Special Issue "Viruses and Inflammation"

A special issue of Viruses (ISSN 1999-4915). This special issue belongs to the section "Animal Viruses".

Deadline for manuscript submissions: closed (31 January 2019).

Special Issue Editor

Dr. Thirumala-Devi Kanneganti
Website
Guest Editor
St. Jude Children’s Research Hospital
Interests: innate immunity; inflammasomes and cell death; infectious and inflammatory diseases; nucleic acid sensing pathways

Special Issue Information

Dear Colleagues,

Viruses are obligate intracellular parasites, and recognition of invading viruses by intracellular sensors induces rapid production of antiviral interferons and other proinflammatory cytokines. The immune response to virus infection also involves activation of various programmed cell death pathways in infected cells. Whereas this inflammatory and cell death responses are aimed to restrict virus replication and eliminate the infectious virus, exaggerated inflammatory response often lead to tissue damage and organ dysfunction. The cellular and molecular mechanisms mediating induction of inflammatory responses during viral infections, as well as strategies to restrain damaging inflammation, are areas of active research.

This Special Issue, on Viruses and Inflammation, focuses on multiple aspects of inflammation associated with viral infections including regulation of host defence mechanisms mediating inflammatory response, the interconnected nature of cell death and inflammation, how inflammation acts as a 'double edged sword' especially in the context of virus infections in vital organs as well as recent advances in antiviral therapeutic strategies that specifically targets dampening of hyperinflammatory response. The collection of articles in this special issue will hopefully provide valuable overview regarding the mechanisms mediating inflammatory response during viral infections that may lead to new research areas and antiviral therapies.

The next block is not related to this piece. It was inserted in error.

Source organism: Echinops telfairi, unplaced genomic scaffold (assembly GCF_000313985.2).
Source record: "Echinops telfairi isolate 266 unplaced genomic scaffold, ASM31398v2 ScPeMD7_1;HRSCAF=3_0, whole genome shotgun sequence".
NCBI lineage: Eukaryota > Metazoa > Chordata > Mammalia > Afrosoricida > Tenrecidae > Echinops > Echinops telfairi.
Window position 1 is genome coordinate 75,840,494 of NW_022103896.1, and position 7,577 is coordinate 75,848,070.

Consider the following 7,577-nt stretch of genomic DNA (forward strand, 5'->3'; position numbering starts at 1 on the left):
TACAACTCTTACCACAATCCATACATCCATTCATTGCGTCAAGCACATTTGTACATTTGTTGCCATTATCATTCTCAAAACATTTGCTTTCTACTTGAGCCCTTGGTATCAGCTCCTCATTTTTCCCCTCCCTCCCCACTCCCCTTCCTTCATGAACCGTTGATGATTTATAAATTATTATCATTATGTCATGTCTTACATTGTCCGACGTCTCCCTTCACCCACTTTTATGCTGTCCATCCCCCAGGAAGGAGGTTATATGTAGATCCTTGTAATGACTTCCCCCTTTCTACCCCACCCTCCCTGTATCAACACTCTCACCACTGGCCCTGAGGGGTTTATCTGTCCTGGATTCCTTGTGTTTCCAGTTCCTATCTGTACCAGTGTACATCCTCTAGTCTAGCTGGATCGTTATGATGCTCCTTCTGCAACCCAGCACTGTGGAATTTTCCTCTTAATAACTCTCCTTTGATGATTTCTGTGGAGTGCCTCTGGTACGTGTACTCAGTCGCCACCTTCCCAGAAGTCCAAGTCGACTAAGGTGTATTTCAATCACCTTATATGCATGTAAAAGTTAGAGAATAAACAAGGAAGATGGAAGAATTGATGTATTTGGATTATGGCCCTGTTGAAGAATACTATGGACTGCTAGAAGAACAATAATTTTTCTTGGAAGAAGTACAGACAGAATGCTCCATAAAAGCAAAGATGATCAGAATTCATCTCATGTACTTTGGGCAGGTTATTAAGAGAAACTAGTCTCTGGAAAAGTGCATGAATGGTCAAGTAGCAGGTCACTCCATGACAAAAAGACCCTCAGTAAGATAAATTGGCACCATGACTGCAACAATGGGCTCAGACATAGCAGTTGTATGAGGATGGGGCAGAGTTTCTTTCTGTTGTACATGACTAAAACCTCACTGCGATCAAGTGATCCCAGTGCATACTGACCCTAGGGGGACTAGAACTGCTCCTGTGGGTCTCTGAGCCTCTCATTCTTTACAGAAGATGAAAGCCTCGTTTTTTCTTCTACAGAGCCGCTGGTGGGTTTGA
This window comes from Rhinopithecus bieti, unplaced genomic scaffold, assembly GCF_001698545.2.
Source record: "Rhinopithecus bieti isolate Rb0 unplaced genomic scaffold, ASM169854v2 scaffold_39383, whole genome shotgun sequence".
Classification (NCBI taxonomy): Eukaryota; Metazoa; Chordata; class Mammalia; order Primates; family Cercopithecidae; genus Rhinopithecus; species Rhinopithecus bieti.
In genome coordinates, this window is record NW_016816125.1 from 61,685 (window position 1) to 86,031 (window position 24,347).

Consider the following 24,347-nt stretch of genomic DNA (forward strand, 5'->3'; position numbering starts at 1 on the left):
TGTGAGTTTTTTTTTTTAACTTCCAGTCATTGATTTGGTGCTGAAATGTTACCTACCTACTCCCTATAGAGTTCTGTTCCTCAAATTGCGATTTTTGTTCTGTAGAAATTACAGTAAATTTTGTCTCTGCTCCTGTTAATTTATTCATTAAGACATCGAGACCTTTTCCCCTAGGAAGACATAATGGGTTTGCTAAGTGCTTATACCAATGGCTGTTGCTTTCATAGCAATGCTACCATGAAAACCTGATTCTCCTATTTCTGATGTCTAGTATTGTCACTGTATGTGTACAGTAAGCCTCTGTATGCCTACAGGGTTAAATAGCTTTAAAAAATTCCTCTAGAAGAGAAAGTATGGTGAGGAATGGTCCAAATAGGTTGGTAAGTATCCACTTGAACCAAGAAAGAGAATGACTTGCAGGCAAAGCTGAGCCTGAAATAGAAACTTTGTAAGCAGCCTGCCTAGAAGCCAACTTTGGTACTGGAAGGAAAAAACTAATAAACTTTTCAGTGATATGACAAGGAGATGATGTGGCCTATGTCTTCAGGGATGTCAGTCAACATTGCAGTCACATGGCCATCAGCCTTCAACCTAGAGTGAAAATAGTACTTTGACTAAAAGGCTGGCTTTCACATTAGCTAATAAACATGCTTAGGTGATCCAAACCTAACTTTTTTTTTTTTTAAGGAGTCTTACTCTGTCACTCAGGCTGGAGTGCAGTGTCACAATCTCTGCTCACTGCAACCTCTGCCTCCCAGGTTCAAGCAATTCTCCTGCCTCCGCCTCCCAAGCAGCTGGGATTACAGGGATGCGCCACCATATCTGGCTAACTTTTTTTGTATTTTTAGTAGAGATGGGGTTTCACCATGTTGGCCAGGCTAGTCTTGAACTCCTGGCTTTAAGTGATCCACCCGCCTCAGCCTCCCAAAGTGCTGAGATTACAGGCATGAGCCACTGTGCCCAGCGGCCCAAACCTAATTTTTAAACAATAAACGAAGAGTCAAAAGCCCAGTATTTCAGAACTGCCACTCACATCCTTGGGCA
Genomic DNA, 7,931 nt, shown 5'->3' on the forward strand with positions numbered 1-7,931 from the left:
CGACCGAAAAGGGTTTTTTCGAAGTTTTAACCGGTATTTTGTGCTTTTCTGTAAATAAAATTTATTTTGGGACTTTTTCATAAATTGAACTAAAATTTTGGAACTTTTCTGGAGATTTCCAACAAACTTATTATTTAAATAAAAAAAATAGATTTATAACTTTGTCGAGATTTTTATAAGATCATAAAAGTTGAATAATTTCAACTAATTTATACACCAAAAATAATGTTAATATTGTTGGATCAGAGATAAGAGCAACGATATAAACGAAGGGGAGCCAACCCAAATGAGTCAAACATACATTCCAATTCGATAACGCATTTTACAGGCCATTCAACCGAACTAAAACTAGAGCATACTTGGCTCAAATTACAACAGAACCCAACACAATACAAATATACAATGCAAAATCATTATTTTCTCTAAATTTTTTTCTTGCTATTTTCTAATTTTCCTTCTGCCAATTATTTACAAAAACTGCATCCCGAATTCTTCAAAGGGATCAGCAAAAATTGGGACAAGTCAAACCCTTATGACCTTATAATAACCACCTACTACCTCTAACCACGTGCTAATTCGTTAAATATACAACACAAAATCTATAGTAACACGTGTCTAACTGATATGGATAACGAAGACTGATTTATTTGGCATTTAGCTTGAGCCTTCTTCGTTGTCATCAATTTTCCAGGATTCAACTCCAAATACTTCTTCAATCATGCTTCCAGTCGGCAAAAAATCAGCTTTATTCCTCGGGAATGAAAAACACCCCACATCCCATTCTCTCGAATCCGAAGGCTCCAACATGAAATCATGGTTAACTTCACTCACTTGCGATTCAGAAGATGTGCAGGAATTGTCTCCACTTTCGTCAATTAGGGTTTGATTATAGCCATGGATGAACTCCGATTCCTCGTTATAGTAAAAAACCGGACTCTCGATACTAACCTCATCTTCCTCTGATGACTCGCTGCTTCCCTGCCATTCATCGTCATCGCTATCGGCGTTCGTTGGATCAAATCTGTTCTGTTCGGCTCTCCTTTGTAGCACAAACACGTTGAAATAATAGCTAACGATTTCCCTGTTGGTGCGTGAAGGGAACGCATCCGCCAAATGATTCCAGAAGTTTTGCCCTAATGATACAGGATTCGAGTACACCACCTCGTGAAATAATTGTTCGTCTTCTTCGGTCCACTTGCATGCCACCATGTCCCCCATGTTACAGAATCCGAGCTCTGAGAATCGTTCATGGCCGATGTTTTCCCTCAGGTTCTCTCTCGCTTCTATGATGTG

Dr. Thirumala-Devi Kanneganti
Guest Editor

Manuscript Submission Information

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Please visit the Instructions for Authors page before submitting a manuscript. The Article Processing Charge (APC) for publication in this open access journal is 2000 CHF (Swiss Francs). Submitted papers should be well formatted and use good English. Authors may use MDPI's English editing service prior to publication or during author revisions.

Keywords

  • Viruses
  • inflammation
  • antiviral response
  • immunity
  • cell death
  • tissue damage

Published Papers (10 papers)

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Research

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Open AccessArticle
Peroxisome Proliferator-Activated Receptor Gamma (PPARγ) Suppresses Inflammation and Bacterial Clearance during Influenza-Bacterial Super-Infection
Viruses 2019, 11(6), 505; https://doi.org/10.3390/v11060505 - 01 Jun 2019
Cited by 2
Abstract
Influenza virus is among the most common causes of respiratory illness worldwide and can be complicated by secondary bacterial pneumonia, a frequent cause of mortality. When influenza virus infects the lung, the innate immune response is activated, and interferons and inflammatory mediators are [...] Read more.